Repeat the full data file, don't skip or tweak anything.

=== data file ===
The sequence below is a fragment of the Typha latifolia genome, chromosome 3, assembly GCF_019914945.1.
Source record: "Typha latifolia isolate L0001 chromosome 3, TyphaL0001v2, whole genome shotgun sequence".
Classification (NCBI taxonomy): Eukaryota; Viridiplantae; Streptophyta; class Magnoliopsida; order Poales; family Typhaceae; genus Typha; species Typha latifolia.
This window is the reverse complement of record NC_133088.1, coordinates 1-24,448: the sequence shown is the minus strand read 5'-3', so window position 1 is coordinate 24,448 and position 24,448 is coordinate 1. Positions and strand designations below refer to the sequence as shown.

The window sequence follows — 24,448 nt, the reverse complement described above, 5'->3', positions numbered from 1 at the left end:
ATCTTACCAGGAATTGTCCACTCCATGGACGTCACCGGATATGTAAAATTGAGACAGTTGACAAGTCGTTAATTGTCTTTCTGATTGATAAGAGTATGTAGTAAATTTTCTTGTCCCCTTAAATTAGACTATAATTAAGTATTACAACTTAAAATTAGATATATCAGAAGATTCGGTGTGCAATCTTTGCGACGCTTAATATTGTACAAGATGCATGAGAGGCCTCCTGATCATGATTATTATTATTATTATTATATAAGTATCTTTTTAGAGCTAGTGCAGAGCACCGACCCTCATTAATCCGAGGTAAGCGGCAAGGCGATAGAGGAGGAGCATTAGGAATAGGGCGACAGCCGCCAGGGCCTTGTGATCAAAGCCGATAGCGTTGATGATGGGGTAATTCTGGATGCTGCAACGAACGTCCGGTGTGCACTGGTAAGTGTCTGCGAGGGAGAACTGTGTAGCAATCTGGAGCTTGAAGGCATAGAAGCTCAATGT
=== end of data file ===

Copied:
The sequence below is a fragment of the Typha latifolia genome, chromosome 3, assembly GCF_019914945.1.
Source record: "Typha latifolia isolate L0001 chromosome 3, TyphaL0001v2, whole genome shotgun sequence".
Classification (NCBI taxonomy): Eukaryota; Viridiplantae; Streptophyta; class Magnoliopsida; order Poales; family Typhaceae; genus Typha; species Typha latifolia.
This window is the reverse complement of record NC_133088.1, coordinates 1-24,448: the sequence shown is the minus strand read 5'-3', so window position 1 is coordinate 24,448 and position 24,448 is coordinate 1. Positions and strand designations below refer to the sequence as shown.

The window sequence follows — 24,448 nt, the reverse complement described above, 5'->3', positions numbered from 1 at the left end:
ATCTTACCAGGAATTGTCCACTCCATGGACGTCACCGGATATGTAAAATTGAGACAGTTGACAAGTCGTTAATTGTCTTTCTGATTGATAAGAGTATGTAGTAAATTTTCTTGTCCCCTTAAATTAGACTATAATTAAGTATTACAACTTAAAATTAGATATATCAGAAGATTCGGTGTGCAATCTTTGCGACGCTTAATATTGTACAAGATGCATGAGAGGCCTCCTGATCATGATTATTATTATTATTATTATATAAGTATCTTTTTAGAGCTAGTGCAGAGCACCGACCCTCATTAATCCGAGGTAAGCGGCAAGGCGATAGAGGAGGAGCATTAGGAATAGGGCGACAGCCGCCAGGGCCTTGTGATCAAAGCCGATAGCGTTGATGATGGGGTAATTCTGGATGCTGCAACGAACGTCCGGTGTGCACTGGTAAGTGTCTGCGAGGGAGAACTGTGTAGCAATCTGGAGCTTGAAGGCATAGAAGCTCAATGT